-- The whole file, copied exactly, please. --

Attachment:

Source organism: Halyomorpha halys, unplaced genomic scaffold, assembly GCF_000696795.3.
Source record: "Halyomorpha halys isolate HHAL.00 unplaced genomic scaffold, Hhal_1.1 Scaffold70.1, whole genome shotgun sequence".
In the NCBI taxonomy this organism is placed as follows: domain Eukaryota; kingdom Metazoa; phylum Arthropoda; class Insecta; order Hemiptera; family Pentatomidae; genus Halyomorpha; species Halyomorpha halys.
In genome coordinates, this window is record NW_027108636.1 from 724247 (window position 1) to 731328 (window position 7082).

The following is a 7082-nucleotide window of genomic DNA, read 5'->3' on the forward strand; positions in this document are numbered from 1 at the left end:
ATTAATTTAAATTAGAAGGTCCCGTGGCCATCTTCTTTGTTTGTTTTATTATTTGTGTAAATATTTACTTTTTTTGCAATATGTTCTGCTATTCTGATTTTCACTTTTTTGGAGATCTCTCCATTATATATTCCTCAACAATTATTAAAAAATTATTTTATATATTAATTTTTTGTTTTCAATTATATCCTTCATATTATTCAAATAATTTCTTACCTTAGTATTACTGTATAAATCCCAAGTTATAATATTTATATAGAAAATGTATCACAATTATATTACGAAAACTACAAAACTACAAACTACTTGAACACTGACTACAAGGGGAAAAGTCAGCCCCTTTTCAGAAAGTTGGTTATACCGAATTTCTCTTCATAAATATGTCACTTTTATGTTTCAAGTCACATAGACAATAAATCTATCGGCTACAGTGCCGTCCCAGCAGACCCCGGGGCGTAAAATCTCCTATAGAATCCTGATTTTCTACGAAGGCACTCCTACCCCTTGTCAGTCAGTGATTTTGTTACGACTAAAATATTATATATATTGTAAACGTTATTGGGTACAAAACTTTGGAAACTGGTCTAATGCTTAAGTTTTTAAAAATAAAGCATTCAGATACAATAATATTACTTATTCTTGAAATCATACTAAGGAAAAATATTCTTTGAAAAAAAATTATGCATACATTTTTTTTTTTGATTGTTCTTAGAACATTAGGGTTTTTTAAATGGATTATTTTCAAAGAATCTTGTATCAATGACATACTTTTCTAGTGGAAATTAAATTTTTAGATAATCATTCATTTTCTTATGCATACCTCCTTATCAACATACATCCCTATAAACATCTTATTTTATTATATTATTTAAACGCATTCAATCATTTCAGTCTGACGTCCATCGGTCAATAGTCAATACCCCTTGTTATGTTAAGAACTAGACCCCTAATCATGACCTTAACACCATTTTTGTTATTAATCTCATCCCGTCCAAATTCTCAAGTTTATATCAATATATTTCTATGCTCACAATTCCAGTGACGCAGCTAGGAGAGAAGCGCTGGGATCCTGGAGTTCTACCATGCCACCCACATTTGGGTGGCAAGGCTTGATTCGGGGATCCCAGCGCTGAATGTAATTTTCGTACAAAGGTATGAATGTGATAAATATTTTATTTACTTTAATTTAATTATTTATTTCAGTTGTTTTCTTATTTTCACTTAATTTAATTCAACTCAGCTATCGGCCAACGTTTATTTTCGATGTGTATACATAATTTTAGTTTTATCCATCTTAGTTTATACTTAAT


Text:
Source organism: Halyomorpha halys, unplaced genomic scaffold, assembly GCF_000696795.3.
Source record: "Halyomorpha halys isolate HHAL.00 unplaced genomic scaffold, Hhal_1.1 Scaffold70.1, whole genome shotgun sequence".
In the NCBI taxonomy this organism is placed as follows: domain Eukaryota; kingdom Metazoa; phylum Arthropoda; class Insecta; order Hemiptera; family Pentatomidae; genus Halyomorpha; species Halyomorpha halys.
In genome coordinates, this window is record NW_027108636.1 from 724247 (window position 1) to 731328 (window position 7082).

The following is a 7082-nucleotide window of genomic DNA, read 5'->3' on the forward strand; positions in this document are numbered from 1 at the left end:
ATTAATTTAAATTAGAAGGTCCCGTGGCCATCTTCTTTGTTTGTTTTATTATTTGTGTAAATATTTACTTTTTTTGCAATATGTTCTGCTATTCTGATTTTCACTTTTTTGGAGATCTCTCCATTATATATTCCTCAACAATTATTAAAAAATTATTTTATATATTAATTTTTTGTTTTCAATTATATCCTTCATATTATTCAAATAATTTCTTACCTTAGTATTACTGTATAAATCCCAAGTTATAATATTTATATAGAAAATGTATCACAATTATATTACGAAAACTACAAAACTACAAACTACTTGAACACTGACTACAAGGGGAAAAGTCAGCCCCTTTTCAGAAAGTTGGTTATACCGAATTTCTCTTCATAAATATGTCACTTTTATGTTTCAAGTCACATAGACAATAAATCTATCGGCTACAGTGCCGTCCCAGCAGACCCCGGGGCGTAAAATCTCCTATAGAATCCTGATTTTCTACGAAGGCACTCCTACCCCTTGTCAGTCAGTGATTTTGTTACGACTAAAATATTATATATATTGTAAACGTTATTGGGTACAAAACTTTGGAAACTGGTCTAATGCTTAAGTTTTTAAAAATAAAGCATTCAGATACAATAATATTACTTATTCTTGAAATCATACTAAGGAAAAATATTCTTTGAAAAAAAATTATGCATACATTTTTTTTTTTGATTGTTCTTAGAACATTAGGGTTTTTTAAATGGATTATTTTCAAAGAATCTTGTATCAATGACATACTTTTCTAGTGGAAATTAAATTTTTAGATAATCATTCATTTTCTTATGCATACCTCCTTATCAACATACATCCCTATAAACATCTTATTTTATTATATTATTTAAACGCATTCAATCATTTCAGTCTGACGTCCATCGGTCAATAGTCAATACCCCTTGTTATGTTAAGAACTAGACCCCTAATCATGACCTTAACACCATTTTTGTTATTAATCTCATCCCGTCCAAATTCTCAAGTTTATATCAATATATTTCTATGCTCACAATTCCAGTGACGCAGCTAGGAGAGAAGCGCTGGGATCCTGGAGTTCTACCATGCCACCCACATTTGGGTGGCAAGGCTTGATTCGGGGATCCCAGCGCTGAATGTAATTTTCGTACAAAGGTATGAATGTGATAAATATTTTATTTACTTTAATTTAATTATTTATTTCAGTTGTTTTCTTATTTTCACTTAATTTAATTCAACTCAGCTATCGGCCAACGTTTATTTTCGATGTGTATACATAATTTTAGTTTTATCCATCTTAGTTTATACTTAAT